The number of British films produced in the UK fell 40% in 2004, with movies starring Johnny Depp and Jude Law among those affected, Screen Daily has said.
Shooting of The Libertine, starring Johnny Depp, moved out of the UK
Twenty-seven British films were made in the UK last year following a drop in funding, compared with 45 in 2003, according to the trade weekly.
It attributed the drop to tighter tax laws and reduced funding from sources such as the National Lottery.
UK and US co-productions in Britain fell from 102 in 2003 to 81 last year.
Last year the government closed tax loopholes that many film investors had taken advantage of to fund films in the UK.
Several projects were shelved as they faced the implications of this clampdown, coupled with the reduction in movie funding from traditional sources including the lottery and Miramax Films.
Shooting on period drama Tulip Fever, which was to star Jude Law and Keira Knightley, was postponed indefinitely while shooting of The Libertine starring Johnny Depp was moved to the Isle of Man.
"There isn't anything coming in to replace (the funds)," said The Libertine's executive producer Marc Samuelson. "We are in a hiatus."
Vera Drake was a medium-budget UK film
Films with "medium" budgets of up to £9m, a similar level to box office hits Vera Drake, Calendar Girls and Enduring Love, are expected to be worst hit by the tax clampdown.
The strength of the pound against the dollar is expected to have resulted in a fall in the number of US films shot in the UK during 2004, Screen International added.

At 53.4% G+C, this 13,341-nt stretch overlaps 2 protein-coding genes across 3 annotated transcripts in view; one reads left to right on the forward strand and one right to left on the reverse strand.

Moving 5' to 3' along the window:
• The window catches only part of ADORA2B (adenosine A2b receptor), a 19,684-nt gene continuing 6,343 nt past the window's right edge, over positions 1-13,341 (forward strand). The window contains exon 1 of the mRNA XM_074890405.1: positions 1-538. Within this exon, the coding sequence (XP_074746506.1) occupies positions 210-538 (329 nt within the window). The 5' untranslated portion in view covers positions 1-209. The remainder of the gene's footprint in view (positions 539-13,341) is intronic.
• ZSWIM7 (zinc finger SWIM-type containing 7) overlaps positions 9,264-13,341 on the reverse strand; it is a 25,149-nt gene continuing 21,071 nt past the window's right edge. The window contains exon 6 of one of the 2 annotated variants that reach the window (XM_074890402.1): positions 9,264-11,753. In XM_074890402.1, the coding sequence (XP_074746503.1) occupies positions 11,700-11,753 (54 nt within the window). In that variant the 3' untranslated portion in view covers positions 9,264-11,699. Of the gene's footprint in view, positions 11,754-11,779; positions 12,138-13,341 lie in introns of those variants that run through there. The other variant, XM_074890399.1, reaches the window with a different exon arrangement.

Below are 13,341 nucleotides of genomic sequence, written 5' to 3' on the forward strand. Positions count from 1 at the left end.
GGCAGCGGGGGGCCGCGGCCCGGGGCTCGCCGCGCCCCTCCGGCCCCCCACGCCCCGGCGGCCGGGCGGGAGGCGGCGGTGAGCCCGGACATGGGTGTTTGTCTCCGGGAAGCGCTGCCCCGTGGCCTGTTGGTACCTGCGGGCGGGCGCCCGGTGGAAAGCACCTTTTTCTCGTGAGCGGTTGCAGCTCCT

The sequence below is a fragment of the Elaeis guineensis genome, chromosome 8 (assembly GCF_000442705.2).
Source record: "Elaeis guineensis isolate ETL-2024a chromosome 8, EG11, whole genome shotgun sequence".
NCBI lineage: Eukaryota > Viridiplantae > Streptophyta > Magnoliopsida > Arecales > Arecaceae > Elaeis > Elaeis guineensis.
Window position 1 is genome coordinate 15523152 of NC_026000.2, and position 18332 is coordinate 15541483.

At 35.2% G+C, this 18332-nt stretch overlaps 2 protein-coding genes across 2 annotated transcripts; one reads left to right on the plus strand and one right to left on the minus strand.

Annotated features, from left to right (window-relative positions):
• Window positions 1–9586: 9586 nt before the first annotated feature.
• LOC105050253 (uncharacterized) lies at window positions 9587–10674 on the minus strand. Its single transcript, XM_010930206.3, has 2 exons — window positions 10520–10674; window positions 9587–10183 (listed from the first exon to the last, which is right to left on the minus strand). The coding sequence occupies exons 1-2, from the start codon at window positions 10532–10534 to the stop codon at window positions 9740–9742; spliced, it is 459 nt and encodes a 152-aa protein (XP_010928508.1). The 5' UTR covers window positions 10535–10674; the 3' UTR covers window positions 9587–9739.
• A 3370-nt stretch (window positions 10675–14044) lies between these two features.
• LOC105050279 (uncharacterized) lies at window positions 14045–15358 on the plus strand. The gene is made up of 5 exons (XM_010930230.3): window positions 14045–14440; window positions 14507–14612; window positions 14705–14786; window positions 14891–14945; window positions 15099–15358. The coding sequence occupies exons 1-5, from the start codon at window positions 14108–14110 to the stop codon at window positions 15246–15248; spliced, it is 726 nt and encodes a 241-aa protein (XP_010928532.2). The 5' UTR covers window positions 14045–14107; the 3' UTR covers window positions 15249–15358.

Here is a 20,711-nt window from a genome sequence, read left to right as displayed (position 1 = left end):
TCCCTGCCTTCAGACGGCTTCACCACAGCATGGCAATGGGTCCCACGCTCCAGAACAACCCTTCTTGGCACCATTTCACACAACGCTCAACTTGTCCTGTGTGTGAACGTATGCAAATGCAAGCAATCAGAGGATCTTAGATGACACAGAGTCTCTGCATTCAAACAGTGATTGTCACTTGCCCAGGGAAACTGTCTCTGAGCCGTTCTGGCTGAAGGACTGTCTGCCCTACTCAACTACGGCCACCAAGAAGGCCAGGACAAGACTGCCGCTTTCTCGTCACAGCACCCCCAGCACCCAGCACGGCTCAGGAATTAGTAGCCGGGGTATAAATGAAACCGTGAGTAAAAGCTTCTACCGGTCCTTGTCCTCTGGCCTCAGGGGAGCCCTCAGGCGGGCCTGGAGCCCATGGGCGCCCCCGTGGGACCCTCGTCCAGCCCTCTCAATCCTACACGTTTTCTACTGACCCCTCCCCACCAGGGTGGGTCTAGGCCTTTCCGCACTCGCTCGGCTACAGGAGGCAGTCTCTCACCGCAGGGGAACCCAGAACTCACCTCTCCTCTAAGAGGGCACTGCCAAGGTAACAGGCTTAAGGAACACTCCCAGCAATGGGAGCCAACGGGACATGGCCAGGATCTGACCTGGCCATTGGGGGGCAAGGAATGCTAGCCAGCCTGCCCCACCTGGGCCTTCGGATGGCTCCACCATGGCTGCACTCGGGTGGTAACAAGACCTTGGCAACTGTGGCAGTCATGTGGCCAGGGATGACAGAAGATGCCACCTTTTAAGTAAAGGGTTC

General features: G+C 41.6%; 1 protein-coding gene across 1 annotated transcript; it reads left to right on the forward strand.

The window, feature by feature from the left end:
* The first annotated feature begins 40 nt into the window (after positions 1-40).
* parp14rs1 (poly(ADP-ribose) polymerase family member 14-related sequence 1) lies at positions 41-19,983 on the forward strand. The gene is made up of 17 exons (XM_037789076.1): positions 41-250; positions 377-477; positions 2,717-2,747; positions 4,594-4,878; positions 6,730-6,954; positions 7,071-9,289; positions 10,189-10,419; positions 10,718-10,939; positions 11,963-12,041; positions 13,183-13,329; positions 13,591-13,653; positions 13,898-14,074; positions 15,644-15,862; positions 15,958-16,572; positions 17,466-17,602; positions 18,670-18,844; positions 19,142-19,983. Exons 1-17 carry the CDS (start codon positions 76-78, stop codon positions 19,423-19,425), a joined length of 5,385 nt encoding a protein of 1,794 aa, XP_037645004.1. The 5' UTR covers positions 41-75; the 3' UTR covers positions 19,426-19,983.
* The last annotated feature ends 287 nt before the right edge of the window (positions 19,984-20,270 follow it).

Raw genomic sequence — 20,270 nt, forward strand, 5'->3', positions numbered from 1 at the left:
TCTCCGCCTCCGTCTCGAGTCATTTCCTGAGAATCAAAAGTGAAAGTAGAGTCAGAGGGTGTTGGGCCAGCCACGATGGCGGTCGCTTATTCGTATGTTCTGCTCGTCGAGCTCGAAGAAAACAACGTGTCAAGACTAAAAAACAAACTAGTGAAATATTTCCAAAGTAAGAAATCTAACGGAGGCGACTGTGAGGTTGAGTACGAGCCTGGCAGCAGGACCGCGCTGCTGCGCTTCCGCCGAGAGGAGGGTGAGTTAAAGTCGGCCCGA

Big budget co-productions, such as the Harry Potter series, continued to be shot in the UK, however.
The UK Film Council said the drop was partly due to 2003 being an especially good year for British film production, when Bridget Jones: The Edge of Reason, Wimbledon and Thunderbirds were all filmed in the UK.
"The drop was expected as there was no way 2003's record level of production could be bettered," the council's spokesperson said.
"The reduction in indigenous film production in 2004 was due to a variety of factors, including the continuing long-term trend towards co-production of films in more than one country and changes to financing arrangements."
It was "too early" to predict whether the downward trend in UK production would continue throughout 2005, the UK Film Council said.
In September the government introduced subsidies worth up to £4m per film for medium budget films, under new Treasury measures.
It is also due to announce a replacement for UK film tax relief scheme Section 48 in July.